1. The openings of the open-grid ceiling must be at least ¼ inch or larger in the least dimension.
  2. The thickness or the depth of the material does not exceed the least dimension of the opening.
  3. The openings must constitute 70 percent of the area of the ceiling material.

If your ceiling tile openings are less than ¼-inch and the openings in the ceiling tile equal less than 70% of the ceiling area, then I conclude sprinklers would not be required above the ceiling.

There is one issue you need to be aware of… Most surveyors will cite you for having gaps in ceiling tiles greater than 1/8-inch as that would allow heat and smoke to filter up through the ceiling and would cause the sprinklers or smoke detectors to delay activation. Make sure these ceiling tiles do not have openings greater than 1/8-inch.

Smoke compartment barrier walls always have to extend from the floor to the deck above regardless whether or not the ceiling tiles have openings in them.

Fully Sprinkler Existing Hospitals

Q: Is there presently a date in place in which existing Healthcare Occupancies (remaining portions or in their entirety) must be fully sprinklered?

A: Yes and no.

All existing high-rise hospitals must be fully protected with sprinklers by July 5, 2028. This was decided by CMS in their Final Rule to adopt the 2012 Life Safety Code.

For existing hospitals that are not high-rise (i.e. do not have an occupied floor higher than 75 feet above the lowest level used by a fire department) there is no requirement to become fully sprinklered unless their construction type requires it or there is renovation.

Annual Fire Extinguisher Maintenance

Q: For annual fire extinguisher inspection how long before and how long after do you have to re-tag?

A: NFPA 10-2010 section says fire extinguishers shall be subjected to maintenance at intervals of not more than 1 year, at the time of hydrostatic test, or when specifically indicated by an inspection or electronic notification.

Depending on your accreditation organization, and your state agency surveying on behalf of CMS, an annual activity is required to be completed 12 months from the previous activity, during the 12th month. CMS is very adamant: If the requirement is annual, you cannot go more than 12 months between activities.


Cleaning Sprinkler Heads

Q: How would I go about cleaning the dust off the sprinkler heads?

A: Use a portable vacuum cleaner. If the dirty heads are located in the kitchen, then you will need warm soapy water and a toothbrush. But you may want to leave that to a sprinkler contractor to do.

Gaps in Ceilings

Q: I am looking for the 1/8-inch gap reference for ceiling tiles. If the ceiling has broken tiles, or misaligned tiles, or gaps greater than 1/8-inch caused by anything (such as data cables temporarily run up through the ceiling), then I see that the surveyors will cite this. Is that actually written in the NFPA codes and standards anywhere? Is the 1/8-inch gap rule “real”? Does it use the 1/8-inch measurement anywhere? If so, where? If not, where does it come from?

A: No, there is no direct statement in the LSC that says gaps greater than 1/8-inch are prohibited, but ceilings containing smoke detectors and sprinklers must form a continuous membrane and any sizable gap in this membrane would allow smoke and heat to rise above the ceiling which would delay the activation of the detector or sprinkler, thereby causing an impairment.

Since the size of the gap must be quantifiable, and NFPA does not say how big the gap has to be before it is a problem, authorities having jurisdiction have ‘borrowed’ the 1/8-inch gap concept from NFPA 80 regarding the gap between a fire door and the frame. Authorities having jurisdiction are permitted to do this as section of the 2012 Life Safety Code says the authority shall determine whether the provisions of the LSC are met. This means, when the Life Safety Code is not clear on a subject, the authorities have to make interpretations in order to determine compliance.

Annual Fire Pump Test

Q: Is it required to dropped power to your electric driven fire pump while it is running to ensure it starts back up and continues to run on emergency power?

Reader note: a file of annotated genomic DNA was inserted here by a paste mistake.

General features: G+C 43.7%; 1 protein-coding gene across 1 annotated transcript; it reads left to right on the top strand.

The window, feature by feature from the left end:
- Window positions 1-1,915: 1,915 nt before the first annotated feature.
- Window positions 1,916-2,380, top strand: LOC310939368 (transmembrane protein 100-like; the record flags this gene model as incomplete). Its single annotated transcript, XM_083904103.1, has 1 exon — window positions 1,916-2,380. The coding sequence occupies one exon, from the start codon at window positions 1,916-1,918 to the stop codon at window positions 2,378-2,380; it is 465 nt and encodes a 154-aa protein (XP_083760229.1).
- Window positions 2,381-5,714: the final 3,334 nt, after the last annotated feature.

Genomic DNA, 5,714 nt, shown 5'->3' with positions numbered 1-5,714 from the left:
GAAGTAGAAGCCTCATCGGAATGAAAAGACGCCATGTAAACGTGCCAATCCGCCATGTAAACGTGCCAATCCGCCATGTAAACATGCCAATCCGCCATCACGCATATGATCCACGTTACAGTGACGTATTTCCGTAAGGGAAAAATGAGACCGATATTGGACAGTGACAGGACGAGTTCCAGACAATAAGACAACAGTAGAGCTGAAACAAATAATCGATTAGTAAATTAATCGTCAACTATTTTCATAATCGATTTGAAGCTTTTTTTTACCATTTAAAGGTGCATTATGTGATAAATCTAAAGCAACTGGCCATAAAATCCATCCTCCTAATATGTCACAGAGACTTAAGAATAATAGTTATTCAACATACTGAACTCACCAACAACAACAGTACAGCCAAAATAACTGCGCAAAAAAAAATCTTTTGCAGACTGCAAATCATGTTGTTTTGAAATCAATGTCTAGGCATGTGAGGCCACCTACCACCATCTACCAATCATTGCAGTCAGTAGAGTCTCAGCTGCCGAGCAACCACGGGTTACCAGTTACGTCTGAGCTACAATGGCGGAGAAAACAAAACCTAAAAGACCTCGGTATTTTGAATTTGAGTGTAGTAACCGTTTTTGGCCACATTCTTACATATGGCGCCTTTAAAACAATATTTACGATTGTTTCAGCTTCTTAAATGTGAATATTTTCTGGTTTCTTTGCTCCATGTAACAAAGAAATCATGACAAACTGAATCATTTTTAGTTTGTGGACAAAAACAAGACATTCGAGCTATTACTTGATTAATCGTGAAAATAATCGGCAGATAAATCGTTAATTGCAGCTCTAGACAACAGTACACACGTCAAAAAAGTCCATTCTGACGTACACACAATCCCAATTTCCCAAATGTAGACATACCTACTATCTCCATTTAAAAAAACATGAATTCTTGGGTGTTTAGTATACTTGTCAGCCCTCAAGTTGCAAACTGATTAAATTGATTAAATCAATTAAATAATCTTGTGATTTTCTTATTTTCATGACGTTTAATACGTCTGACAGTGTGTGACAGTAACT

A: If you are referring to the annual fire pump flow test, the answer is yes. Section of NFPA 25-2011 requires a simulated power failure while the pump is operating at peak capacity (150% of nameplate capacity) and confirm that the fire pump continues to operate at peak capacity under EM power. This means a second set of pitot readings are necessary while the pump is operating on EM power at peak capacity. Check with your contractor who conducts this test. Surprisingly, many contractors who perform the annual fire pump test fail to include this procedure.

Non-Sprinklered Elevator Control Room

Q: In a physician’s clinic that is claimed to be fully protected with sprinklers, the building elevator control room is not sprinklered. Must I install or can I leave it that way?

A: A Business Occupancy building that is fully protected with sprinklers provides you with the ability to meet certain options in the LSC that allows you to take advantage of certain features, such as:

  • Delayed egress locks would be permitted
  • Less restrictions on egress capacity factors
  • Exits permitted to discharge through the interior of the building
  • Less restrictions on hazardous areas
  • Less restrictions on interior finishes
  • Increased travel distances

According to NFPA 13-2010, the standard for sprinkler installation, there are very few exceptions to not installing sprinklers, and allow the building to still be considered fully sprinklered:

  • 2-hour fire-rated barriers around an electrical room
  • Clean agent suppression system installations

However, the 2012 Life Safety Code does have an exception specific to elevator machine rooms. Section says sprinklers shall not be installed in elevator machine rooms serving occupant evacuation elevators, and such prohibition shall not cause an otherwise fully sprinklered building to be classified as non-sprinklered. This is one situation where the Life Safety Code trumps NFPA 13 on the installation of sprinklers.

The 2012 Life Safety Code Handbook continues to provide insight on this prohibition:

The presence of sprinklers in the elevator machine room would necessitate the installation of a shunt trip for automatically disconnecting the main line power for compliance with ASME A17.1 Safety Code for Elevators and Escalators, as it is unsafe to operate elevators while sprinkler water is being discharged in the elevator machine room. The presence of a shunt trip conflicts with the needs of an occupant evacuation elevator, as it disconnects the power without ensuring that the elevator is first returned to a safe floor so as to prevent trapping occupants.

So, no… you should not install sprinklers in the elevator machine rooms.